August 31, 2013

Home-making and Housekeeping

Home spawns many familiar sayings, from "Home is where the heart is" and "Peace, like charity, begins at home" to Oprah Winfrey’s, "I think that when you invite people to your home, you invite them to yourself."
Bill Cosby observed that, “Human beings are the only creatures on earth that allow their children to come back home.” Is this related to Meister Eckhart’s statement, “God is at home, it's we who have gone out for a walk”?

Jesus understood the dearness of home to the human heart. He used it to illustrate eternal life and the dwelling place of God by saying,

In my Father’s house are many rooms. If it were not so, would I have told you that I go to prepare a place for you? (John 14:2)

The ultimate home is where God lives. Sinners who are estranged from Him have indeed “gone for a walk” and some may not even care to go home. Yet others of us long for that place. Sometimes I am caught up in the thought of eternal life with Him, even saying aloud, “I want to go home.”

More often, I say it when life is hard and because the idea of home for a Christian is in deep contrast to this alien life here on earth. Here, I am a citizen of heaven living on earth as an ambassador, and find great appeal in being with God in the place He prepares for me.

This morning, I’m again prompted to think about this heavenly home where God lives. This is not to be confused with a building or house for public worship. A church is often called “God’s house” yet it is only a building where God’s people meet. The temple of Solomon was called God’s house also for God was represented as dwelling there with His throne in the Holy of Holies.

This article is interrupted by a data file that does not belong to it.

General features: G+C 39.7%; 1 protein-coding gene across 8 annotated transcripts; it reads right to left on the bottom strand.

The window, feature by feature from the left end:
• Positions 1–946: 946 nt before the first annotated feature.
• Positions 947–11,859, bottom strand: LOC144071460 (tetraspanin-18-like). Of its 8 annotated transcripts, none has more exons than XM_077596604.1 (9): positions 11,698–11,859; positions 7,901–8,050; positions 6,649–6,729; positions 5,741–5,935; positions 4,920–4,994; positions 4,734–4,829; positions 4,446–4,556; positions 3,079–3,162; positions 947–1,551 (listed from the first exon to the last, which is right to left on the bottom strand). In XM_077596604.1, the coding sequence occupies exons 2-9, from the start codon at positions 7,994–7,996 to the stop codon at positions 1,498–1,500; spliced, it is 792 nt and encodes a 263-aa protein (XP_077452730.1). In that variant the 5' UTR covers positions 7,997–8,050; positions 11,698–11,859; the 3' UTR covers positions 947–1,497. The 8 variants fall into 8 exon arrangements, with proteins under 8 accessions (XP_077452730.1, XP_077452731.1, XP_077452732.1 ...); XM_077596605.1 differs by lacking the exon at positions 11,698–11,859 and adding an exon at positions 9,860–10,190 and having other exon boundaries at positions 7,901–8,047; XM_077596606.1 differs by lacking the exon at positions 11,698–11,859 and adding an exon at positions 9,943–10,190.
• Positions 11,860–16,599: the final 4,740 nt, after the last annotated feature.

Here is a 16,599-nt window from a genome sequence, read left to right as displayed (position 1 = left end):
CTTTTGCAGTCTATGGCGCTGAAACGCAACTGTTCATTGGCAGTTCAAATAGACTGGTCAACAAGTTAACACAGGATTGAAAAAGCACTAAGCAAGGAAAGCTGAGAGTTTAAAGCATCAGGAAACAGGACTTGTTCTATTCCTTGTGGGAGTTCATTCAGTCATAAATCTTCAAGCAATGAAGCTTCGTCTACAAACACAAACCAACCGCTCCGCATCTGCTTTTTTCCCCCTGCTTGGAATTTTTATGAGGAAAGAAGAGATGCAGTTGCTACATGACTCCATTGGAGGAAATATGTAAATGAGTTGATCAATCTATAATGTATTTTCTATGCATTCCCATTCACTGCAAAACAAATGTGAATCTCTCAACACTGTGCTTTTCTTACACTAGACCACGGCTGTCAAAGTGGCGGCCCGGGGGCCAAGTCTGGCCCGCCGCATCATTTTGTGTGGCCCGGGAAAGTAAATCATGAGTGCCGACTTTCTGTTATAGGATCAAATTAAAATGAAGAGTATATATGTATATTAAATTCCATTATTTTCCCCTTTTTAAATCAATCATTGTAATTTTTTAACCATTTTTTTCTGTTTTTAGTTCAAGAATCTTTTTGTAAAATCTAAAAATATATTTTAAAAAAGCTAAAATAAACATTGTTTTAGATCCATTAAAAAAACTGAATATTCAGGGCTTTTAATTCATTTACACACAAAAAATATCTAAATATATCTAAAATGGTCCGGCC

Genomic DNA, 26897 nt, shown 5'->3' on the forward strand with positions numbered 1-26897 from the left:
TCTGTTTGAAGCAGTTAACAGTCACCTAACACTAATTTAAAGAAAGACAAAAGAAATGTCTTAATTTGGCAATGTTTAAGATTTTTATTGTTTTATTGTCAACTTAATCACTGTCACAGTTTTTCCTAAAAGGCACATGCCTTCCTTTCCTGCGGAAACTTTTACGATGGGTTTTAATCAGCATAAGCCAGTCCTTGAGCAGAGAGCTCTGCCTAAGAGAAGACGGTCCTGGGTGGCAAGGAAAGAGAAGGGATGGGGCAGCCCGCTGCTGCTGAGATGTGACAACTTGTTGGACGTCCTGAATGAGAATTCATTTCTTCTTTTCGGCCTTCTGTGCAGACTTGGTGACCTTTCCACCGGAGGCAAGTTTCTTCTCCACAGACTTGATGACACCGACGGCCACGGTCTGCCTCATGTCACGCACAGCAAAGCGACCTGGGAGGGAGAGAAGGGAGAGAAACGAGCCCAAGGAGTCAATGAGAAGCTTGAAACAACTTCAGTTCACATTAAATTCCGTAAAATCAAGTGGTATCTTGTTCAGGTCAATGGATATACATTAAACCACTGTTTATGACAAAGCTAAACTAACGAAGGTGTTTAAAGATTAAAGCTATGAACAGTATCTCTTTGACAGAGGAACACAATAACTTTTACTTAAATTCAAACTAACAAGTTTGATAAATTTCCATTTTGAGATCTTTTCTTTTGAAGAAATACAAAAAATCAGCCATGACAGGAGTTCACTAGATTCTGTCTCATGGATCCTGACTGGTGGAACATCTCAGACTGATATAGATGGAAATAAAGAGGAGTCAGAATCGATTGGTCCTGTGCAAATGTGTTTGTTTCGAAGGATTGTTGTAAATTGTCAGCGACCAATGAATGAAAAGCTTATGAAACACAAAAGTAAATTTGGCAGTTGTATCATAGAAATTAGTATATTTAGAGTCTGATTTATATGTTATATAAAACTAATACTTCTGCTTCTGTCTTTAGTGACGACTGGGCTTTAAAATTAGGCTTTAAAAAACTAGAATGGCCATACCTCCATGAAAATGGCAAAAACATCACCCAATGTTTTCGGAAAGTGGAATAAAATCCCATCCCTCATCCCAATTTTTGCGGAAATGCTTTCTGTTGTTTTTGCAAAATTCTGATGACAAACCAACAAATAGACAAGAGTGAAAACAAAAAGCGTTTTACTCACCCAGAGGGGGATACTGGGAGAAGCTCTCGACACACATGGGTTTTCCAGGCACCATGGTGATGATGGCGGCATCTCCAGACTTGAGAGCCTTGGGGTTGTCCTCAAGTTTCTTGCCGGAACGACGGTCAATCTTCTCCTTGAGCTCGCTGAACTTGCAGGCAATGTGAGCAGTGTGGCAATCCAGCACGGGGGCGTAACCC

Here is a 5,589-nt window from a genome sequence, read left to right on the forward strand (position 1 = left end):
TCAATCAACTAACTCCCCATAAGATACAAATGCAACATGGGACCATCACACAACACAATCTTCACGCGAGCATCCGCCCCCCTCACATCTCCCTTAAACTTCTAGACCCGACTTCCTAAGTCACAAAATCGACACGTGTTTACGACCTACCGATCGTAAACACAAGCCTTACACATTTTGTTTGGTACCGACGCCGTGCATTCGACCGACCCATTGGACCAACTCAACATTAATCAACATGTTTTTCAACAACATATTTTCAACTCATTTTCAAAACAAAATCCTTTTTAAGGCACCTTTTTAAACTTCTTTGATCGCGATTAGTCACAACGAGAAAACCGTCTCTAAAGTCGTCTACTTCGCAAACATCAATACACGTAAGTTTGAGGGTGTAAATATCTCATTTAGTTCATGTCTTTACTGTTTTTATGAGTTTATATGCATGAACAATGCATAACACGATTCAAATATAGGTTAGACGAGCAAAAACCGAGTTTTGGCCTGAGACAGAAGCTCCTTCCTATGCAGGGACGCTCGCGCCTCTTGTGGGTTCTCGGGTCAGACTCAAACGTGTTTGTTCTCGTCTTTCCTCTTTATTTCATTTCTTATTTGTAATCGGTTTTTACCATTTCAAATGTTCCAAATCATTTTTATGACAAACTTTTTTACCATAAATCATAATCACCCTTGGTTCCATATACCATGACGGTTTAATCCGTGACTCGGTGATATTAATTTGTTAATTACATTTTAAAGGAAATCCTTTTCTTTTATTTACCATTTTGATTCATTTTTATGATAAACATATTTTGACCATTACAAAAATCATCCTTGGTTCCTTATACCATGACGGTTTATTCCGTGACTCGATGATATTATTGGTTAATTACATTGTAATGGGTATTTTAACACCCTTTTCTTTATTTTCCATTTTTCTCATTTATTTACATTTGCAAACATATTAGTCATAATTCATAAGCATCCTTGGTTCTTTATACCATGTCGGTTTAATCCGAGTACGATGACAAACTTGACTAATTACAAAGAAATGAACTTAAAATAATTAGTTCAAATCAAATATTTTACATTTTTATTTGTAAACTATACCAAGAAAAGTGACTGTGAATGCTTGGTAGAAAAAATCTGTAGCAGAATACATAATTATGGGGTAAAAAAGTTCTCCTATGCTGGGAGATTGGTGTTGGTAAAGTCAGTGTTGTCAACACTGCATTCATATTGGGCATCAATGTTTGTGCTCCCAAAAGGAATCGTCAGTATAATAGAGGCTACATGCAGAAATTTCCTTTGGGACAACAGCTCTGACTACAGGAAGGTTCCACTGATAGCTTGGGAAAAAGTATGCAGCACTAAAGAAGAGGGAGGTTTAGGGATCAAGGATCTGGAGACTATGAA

Sometimes the whole universe is represented in Scripture as God’s house, built one story above another. But the highest heaven is represented as the house of God, reserved for himself for his own dwelling. The psalmist expressed this in verses such as, “To you I lift up my eyes, O you who are enthroned in the heavens” (Psalm 123:1) and “The Lord is in his holy temple; the Lord’s throne is in heaven…” (Psalm 11:4)

There is a sense where the house of God is closer than heaven. Because He lives in His people, those who genuinely believe in Jesus Christ are called the temple of the Holy Spirit, the dwelling place of God. Collectively, we are His household living here on earth, along with the saints who have gone before us and live in His heavenly home.

So then you are no longer strangers and aliens, but you are fellow citizens with the saints and members of the household of God, built on the foundation of the apostles and prophets, Christ Jesus himself being the cornerstone, in whom the whole structure, being joined together, grows into a holy temple in the Lord. In him you also are being built together into a dwelling place for God by the Spirit. (Ephesians 2:19–22)

This places on me a responsibility because my role as a housekeeper has several senses. I’m engaged in keeping tidy and maintaining the structure in which I live. I must do the same for my spiritual life for Christ lives in this earthen vessel and wants my life of clay to bring Him glory. For both, I have the help and grace of the Holy Spirit.

I’m also charged with care for the Body of Christ which is His corporate dwelling place. This includes allowing other Christians to care for me. Together we can do this because of the Lord’s grace and mercy.

As for the other house, the home of God, Jesus said He is there preparing a place for us, or as my post a couple of days ago says, He is preparing an opportunity for us. For this, my participation is more about what I leave out of this life. If I clutter it up with sin or even temporary treasures, there will be less space for the treasure He gives as a down payment on my future and final home. 

August 30, 2013

Eternal Treasures

My sister’s home was flooded in June, along with thousands of others in the town where she lives. This week we put what remains of her small business back in her basement. We talked about the things we treasure and how easy it is to become caught up with ‘treasure’ that cannot last.